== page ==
Reviewing each method's sensitivity and specificity
The next set of criteria to consider are sensitivity and specificity. In TCR-seq, sensitivity is the accurate quantification of true rare clonotype and variant frequencies. Likewise, specificity distinguishes sequencing errors from true rare variants. To assess each method’s ability to robustly capture all clonotypes, the researchers produced an in silico meta-repertoire from 108 replicates of the same cell sample (45 TRA and 63 TRB). To minimize bias, the following steps were taken: all clonotypes from the nine datasets were pooled with singletons removed, only non-reprocessed (pre-UMI integration) datasets were selected, and dataset sizes were normalized. Meta-repertoire clonotype (MRC) quantification was used to compare the sensitivity of the various methods.
RACE-3 generated datasets that included up to 50% of the MRCs for TRA and up to 40% for TRB, as compared to 10–20% for other RACE methods (Figure 5, Panel A). RACE-5 for TRA and mPCR-1 for TRB also stood out with high MRCs. With regard to the percentage of MRCs captured per replicate, RACE-3 captured up to 40% of the MRCs in all nine replicates and failed to detect less than 1% of the MRCs (Figure 5, Panel B). RACE-5 and mPCR-1 performed similarly to RACE-3 for TRA and TRB, respectively. For TRA, the frequency of MRCs found in nine replicates ranged from 1% to 0.001% for RACE-3 and from 1% to 0.05% for other methods (Figure 5, Panel C, left), while clonotypes not detected in any replicates were present at 10- to 100-fold lower abundance. A similar overall pattern was seen for TRB. RACE-3 and RACE-5 displayed increased sensitivity, which allowed each method to detect a larger proportion of clonotypes at lower abundances especially for TRA compared to TRB.
The diversity and detection of rare clones in the examined TCR-seq methods were found to be highly dependent on the type and amount of starting material. mPCR proved optimal for detecting maximal diversity with low reproducibility, while 5′ RACE-PCR more accurately quantified the abundance of specific clonotypes. For the latter, the authors suggested that UMI-based methods could provide even more accuracy. The data pointed to three consistently high-scoring methods: mPCR-1, Adaptive Technology’s immunoSEQ; RACE-3, Takara Bio’s SMARTer Human TCR a/b Profiling Kit; and RACE-5, the homebrew method by Eugster et al. using a template switch oligo.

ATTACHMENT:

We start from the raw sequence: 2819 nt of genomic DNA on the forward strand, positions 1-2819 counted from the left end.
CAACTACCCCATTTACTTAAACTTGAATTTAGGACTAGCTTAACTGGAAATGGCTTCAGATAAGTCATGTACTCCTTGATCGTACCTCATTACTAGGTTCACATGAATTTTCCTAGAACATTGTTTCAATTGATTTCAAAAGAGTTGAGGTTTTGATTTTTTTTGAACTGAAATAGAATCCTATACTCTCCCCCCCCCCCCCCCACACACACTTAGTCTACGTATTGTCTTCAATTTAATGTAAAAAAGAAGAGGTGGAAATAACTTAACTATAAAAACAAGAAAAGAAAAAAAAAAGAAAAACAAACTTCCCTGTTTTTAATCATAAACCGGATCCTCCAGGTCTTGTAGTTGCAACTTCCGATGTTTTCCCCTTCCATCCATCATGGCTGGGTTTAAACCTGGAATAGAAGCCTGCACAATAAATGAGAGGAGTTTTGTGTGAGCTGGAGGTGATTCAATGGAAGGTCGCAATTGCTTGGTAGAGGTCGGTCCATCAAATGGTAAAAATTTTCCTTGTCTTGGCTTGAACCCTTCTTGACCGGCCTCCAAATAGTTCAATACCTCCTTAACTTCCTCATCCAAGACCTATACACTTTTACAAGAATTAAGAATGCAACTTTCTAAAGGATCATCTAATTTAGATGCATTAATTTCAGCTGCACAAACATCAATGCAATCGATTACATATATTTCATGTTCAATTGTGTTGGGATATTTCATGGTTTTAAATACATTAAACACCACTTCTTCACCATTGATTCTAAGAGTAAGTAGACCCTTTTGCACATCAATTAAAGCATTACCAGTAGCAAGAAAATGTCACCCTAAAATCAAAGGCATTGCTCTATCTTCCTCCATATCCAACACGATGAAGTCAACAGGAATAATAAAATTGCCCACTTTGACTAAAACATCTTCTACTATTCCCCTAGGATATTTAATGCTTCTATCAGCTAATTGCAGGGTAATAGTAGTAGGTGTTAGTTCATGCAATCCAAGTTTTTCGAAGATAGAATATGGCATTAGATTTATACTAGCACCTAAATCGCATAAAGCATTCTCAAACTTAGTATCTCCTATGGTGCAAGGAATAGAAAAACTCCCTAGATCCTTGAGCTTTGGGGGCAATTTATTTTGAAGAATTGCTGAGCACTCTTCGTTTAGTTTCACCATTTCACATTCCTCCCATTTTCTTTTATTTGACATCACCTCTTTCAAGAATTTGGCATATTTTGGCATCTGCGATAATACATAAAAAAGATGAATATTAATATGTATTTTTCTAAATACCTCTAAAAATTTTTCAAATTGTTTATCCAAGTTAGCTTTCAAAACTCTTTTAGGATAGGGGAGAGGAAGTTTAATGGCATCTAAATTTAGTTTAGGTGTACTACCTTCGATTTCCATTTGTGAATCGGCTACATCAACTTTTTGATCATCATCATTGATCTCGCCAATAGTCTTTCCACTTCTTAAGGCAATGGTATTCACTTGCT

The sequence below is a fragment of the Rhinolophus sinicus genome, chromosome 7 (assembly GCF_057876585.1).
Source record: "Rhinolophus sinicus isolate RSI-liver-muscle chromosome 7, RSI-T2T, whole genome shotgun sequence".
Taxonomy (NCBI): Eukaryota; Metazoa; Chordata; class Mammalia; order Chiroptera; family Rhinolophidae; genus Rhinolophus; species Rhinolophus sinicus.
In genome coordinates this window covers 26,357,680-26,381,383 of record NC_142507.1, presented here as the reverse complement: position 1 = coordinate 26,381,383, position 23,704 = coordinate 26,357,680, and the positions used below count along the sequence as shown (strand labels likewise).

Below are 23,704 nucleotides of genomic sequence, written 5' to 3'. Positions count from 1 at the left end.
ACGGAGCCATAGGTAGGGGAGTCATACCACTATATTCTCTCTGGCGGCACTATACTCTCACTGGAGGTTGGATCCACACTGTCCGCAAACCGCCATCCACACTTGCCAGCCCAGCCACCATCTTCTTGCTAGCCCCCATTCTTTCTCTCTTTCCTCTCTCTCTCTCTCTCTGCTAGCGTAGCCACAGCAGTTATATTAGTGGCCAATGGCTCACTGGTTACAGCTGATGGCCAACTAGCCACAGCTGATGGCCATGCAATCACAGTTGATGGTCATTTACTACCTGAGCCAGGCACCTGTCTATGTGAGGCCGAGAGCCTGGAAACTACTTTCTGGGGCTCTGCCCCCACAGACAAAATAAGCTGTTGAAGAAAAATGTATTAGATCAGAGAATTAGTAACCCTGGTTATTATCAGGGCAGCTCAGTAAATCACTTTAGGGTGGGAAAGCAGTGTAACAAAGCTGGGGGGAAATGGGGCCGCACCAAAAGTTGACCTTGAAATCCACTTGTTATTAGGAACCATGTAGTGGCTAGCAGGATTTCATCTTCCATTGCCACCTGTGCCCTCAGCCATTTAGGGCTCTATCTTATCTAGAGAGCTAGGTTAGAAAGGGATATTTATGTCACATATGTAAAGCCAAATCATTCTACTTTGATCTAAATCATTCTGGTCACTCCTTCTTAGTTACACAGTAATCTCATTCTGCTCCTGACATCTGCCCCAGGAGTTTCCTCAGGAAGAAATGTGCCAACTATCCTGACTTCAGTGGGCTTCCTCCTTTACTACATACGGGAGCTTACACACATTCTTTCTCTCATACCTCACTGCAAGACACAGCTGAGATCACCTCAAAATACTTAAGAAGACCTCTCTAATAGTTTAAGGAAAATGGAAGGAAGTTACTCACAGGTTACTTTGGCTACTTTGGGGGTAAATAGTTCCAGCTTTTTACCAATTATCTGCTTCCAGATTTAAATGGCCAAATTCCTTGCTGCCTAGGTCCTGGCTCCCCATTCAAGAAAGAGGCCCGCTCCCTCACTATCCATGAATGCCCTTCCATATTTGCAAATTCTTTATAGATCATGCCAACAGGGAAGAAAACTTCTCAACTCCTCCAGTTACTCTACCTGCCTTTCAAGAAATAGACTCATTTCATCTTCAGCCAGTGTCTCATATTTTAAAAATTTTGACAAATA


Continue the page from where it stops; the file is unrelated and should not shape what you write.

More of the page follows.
Although the replicability of the Eugster et al. method proved optimal for TRA in their final composite analysis in Table 1, the strengths of the SMARTer Human TCR a/b Profiling Kit extended beyond sensitivity, which was comparable to both Eugster et al. and Adaptive's immunoSEQ. Not only did the SMARTer Human TCR a/b Profiling Kit provide the option for both TRA and TRB repertoire profiling, but it also consistently ranked highly overall in terms of replicability, reliability, and sensitivity compared to the other eight methods. It was also determined that the SMARTer Human TCR a/b Profiling Kit ranked first for reliability with TRA and TRB, as well as TRB replicability.
However, at Takara Bio, we are always striving to provide our customers with quality, innovative products. To go even further than this stellar performance, we improved upon the TCRv1 kit used in this study with the release of our new SMARTer Human TCR a/b Profiling Kit v2, which includes UMIs and UDIs, an improvement suggested by the authors in this article.
We hope that this disucssion helps simplify the landscape of TCR-seq methods available and aids in identifying the right one for you.
Barennes, P. et al. Benchmarking of T cell receptor repertoire profiling methods reveals large systematic biases. Nature Biotechnology, 1–10 (2020).
Eugster, A. et al. Measuring T cell receptor and T cell gene expression diversity in antigen-responsive human CD4+ T cells. Journal of Immunological Methods, 400–401(1), 13–22 (2013).